“It’s a form that looks like this,” he holds up an example, “You can ask the guard back there to help you with that.”  He looks down again and studies the passport-sized photos I had attached.  “This photo is not on a white background.”  I furrow my brow at the picture and he looks up at me.  “Would you say that is white?”  It’s almost white, but more cream or beige.  Not as white as the counter it was sitting on.
“Mmm … I thought it was … but I guess not.”
The young man looks up at me with an air of tired finality.  “You will need the TB certificate, the self-assessment form, and new pictures.”
I stare at him, my mouth slightly open, a hopelessly bewildered look in my eyes.  “And how am I supposed to do that?  My appointment is for right now.”
“The TB must be done at the IOM.”
“What is that?”
“Hmm, not sure.  International … don’t know.  Anyway, you have to go to the IOM in Gigiri for the screening.  The self-assessment you can do here.”  I glance at the clock as he sighs.  “If you really hurry, sometimes – not always, but sometimes – they can do the screening in fifteen minutes.  If you are back before three, we can still get you in today.”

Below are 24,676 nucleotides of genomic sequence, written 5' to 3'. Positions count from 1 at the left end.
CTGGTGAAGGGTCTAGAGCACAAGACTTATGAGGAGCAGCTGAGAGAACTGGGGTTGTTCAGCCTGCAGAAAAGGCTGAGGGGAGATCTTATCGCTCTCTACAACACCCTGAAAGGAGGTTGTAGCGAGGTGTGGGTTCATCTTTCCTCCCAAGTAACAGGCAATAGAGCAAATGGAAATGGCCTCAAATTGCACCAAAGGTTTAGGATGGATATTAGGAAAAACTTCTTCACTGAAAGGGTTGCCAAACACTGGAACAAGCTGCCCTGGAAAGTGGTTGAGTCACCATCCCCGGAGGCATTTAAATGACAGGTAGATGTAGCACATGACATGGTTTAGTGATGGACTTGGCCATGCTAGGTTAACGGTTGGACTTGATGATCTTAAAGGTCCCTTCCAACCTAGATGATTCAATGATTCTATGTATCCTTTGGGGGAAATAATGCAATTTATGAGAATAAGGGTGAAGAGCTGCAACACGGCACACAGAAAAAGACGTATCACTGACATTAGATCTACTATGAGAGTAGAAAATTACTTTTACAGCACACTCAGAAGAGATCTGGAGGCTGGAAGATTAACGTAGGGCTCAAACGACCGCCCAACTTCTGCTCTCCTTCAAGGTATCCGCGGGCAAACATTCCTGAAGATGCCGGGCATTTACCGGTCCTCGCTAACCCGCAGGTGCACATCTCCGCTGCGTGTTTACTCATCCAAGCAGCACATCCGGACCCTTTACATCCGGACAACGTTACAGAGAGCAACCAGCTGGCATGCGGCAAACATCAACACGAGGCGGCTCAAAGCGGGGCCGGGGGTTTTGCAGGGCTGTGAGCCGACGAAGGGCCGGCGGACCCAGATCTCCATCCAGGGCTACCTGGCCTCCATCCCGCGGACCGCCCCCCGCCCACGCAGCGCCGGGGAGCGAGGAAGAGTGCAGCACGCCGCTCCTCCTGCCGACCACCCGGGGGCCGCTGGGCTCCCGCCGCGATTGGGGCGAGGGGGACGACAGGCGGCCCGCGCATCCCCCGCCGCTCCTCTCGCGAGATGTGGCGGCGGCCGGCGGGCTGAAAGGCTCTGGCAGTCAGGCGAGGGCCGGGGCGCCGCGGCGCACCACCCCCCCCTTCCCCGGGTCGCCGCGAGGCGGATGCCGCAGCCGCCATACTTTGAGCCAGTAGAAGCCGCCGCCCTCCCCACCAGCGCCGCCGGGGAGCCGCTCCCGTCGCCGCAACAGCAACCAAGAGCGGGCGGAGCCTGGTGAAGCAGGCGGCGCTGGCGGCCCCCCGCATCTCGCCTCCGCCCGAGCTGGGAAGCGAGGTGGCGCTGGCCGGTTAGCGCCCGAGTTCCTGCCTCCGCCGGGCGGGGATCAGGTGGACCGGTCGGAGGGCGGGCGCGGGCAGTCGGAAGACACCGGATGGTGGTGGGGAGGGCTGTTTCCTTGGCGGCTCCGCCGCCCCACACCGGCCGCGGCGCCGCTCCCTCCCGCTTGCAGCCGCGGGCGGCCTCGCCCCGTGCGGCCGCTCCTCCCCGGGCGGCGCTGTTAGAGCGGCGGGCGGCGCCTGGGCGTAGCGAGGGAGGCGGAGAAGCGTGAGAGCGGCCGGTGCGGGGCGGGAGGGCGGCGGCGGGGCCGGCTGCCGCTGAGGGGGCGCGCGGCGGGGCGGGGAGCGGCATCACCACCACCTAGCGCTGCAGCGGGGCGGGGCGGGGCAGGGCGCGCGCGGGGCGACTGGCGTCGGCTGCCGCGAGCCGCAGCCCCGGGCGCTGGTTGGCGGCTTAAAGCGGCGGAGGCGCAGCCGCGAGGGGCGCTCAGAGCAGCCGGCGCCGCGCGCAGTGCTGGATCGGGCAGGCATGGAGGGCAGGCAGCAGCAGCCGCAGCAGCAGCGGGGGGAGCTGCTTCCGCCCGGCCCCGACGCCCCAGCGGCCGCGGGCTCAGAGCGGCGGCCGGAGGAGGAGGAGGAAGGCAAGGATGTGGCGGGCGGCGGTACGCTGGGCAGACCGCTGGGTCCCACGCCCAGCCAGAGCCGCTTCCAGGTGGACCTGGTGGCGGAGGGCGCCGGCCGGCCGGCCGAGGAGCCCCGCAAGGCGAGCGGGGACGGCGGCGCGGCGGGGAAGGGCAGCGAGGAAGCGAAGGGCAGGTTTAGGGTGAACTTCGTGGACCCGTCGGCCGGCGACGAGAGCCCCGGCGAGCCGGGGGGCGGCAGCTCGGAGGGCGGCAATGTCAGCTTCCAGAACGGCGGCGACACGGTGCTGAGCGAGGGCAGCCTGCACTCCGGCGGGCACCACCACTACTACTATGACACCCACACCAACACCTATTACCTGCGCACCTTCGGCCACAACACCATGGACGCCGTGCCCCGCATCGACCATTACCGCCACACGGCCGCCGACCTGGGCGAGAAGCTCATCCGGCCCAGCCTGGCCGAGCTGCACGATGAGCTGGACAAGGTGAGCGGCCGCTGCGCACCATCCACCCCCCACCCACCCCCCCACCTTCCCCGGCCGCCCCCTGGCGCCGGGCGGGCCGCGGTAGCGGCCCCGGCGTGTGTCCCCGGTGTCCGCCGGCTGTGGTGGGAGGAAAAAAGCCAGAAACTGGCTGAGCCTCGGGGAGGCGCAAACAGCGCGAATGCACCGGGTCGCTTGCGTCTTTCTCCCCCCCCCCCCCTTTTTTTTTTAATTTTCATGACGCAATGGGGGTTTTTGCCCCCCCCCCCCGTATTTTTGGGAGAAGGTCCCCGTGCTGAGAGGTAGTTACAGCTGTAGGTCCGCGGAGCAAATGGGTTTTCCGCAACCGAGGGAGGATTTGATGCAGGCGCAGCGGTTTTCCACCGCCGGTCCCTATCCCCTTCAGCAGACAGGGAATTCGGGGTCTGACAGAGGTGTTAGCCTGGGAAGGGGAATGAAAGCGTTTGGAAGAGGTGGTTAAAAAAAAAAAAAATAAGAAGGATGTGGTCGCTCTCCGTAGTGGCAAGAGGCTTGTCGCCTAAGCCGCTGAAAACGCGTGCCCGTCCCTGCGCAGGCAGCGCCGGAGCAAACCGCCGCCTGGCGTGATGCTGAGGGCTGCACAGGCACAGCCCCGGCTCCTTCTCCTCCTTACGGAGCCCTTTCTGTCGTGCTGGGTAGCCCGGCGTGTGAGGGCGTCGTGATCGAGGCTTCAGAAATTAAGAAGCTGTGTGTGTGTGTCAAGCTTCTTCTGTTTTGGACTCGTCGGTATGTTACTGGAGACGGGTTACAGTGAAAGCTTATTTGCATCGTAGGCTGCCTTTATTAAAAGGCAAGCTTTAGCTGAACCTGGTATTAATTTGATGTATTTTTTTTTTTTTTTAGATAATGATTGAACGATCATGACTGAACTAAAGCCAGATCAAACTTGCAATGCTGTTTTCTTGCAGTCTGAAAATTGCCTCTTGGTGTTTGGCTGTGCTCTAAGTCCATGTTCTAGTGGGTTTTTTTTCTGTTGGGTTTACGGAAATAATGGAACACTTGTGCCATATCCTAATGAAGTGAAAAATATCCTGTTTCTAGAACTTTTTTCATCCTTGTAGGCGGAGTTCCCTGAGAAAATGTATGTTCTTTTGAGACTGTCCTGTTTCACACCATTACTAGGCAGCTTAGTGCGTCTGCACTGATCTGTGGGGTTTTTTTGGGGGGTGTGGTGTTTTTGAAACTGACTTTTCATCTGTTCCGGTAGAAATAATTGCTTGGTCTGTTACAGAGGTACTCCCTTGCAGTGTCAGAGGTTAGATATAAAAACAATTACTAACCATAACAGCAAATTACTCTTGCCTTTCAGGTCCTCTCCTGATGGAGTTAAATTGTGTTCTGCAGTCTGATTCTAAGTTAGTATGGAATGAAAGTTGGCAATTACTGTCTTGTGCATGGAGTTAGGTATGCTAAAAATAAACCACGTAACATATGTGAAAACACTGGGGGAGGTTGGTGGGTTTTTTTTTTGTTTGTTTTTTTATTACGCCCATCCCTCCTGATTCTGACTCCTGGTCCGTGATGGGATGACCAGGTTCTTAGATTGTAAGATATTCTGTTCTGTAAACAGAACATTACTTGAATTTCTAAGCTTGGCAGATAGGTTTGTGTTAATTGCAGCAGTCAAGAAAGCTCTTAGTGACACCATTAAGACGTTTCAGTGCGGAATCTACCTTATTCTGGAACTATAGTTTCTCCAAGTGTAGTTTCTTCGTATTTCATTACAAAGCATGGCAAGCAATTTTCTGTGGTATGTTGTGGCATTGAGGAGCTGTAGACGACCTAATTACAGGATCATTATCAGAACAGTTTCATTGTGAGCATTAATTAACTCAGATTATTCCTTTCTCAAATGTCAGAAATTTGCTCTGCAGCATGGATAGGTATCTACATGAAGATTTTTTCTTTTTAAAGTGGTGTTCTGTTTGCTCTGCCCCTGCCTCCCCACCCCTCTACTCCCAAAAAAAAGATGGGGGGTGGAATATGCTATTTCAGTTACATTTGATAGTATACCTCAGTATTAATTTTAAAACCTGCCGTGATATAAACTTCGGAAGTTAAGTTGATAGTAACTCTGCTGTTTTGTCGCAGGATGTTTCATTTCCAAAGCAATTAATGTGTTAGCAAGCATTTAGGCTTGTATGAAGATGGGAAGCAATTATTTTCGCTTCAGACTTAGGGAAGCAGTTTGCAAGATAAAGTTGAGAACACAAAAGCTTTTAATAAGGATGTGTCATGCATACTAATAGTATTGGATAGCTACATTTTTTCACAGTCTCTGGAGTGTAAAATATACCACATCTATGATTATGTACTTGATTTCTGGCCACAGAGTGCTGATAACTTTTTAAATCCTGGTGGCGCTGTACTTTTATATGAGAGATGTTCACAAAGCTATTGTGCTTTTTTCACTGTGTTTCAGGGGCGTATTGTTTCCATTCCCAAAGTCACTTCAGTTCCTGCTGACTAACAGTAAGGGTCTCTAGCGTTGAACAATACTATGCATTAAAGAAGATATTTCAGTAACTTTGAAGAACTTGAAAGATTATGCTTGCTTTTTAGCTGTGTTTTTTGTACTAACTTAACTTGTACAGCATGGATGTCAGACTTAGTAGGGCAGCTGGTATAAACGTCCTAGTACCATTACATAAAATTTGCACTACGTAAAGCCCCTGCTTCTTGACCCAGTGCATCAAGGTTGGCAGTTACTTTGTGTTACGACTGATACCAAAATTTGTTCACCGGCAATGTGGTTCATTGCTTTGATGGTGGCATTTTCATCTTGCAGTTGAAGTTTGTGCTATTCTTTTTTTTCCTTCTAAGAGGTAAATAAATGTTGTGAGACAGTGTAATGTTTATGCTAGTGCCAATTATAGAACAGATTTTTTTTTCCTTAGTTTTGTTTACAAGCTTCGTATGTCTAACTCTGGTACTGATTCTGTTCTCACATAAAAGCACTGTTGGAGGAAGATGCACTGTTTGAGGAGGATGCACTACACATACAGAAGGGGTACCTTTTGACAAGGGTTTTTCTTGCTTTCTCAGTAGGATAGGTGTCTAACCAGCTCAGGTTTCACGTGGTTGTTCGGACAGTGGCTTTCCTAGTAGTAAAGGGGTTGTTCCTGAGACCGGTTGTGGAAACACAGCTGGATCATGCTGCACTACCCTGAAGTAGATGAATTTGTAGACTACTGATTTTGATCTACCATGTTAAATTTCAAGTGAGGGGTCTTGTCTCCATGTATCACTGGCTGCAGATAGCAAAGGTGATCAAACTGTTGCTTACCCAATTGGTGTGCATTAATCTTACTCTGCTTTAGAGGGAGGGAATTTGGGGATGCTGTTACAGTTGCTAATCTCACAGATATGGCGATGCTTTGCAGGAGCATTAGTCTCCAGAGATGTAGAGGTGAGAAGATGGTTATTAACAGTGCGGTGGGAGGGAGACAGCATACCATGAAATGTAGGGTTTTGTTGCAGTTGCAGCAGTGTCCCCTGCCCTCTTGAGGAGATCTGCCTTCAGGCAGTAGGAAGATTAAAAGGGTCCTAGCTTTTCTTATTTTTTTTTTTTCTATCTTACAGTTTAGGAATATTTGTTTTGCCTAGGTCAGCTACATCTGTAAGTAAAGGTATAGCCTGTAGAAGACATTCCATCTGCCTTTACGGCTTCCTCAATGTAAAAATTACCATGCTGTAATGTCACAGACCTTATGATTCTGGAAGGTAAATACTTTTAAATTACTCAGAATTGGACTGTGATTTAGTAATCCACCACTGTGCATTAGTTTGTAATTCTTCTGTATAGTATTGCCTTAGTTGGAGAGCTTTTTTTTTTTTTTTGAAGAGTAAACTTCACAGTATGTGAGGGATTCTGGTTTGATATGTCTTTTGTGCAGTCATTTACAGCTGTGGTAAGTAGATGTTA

“And if I’m not back before three?”  He didn’t answer, just smiled.

And so began the swirl of the vortex.

Find the International Organization of Migration (IOM).
Find a place to park.
Get inside and find the right window.
Have you paid?  No.  Payments are made at a bank in the mall up the street.  (WHAT?!)
Go to the mall and find the bank.
Get cash and make the payment.
Get some new passport pics while in the mall – make sure the background is really white.
Go back to the IOM.
Submit the bank receipt to the cashier.
Wait for a counselor to call my name.
Listen to a short counseling session on TB screening.
Wait for the doctor to call my name.
Get my chest x-rayed.
Wait for a different doctor to call my name.
Go over the x-ray results while he signs my new certificate.
Wait for the nurses to finish preparing and explaining the documents
Go home … because all of that did NOT take fifteen minutes.
By the time I was done at the IOM there was no point going back to the visa office – it was most certainly closed.  I went home and spent a night stressing that I had missed my appointment and that there was no way to schedule a new appointment on the website and that maybe I would have to resubmit a whole new application. Sleep did not come easily.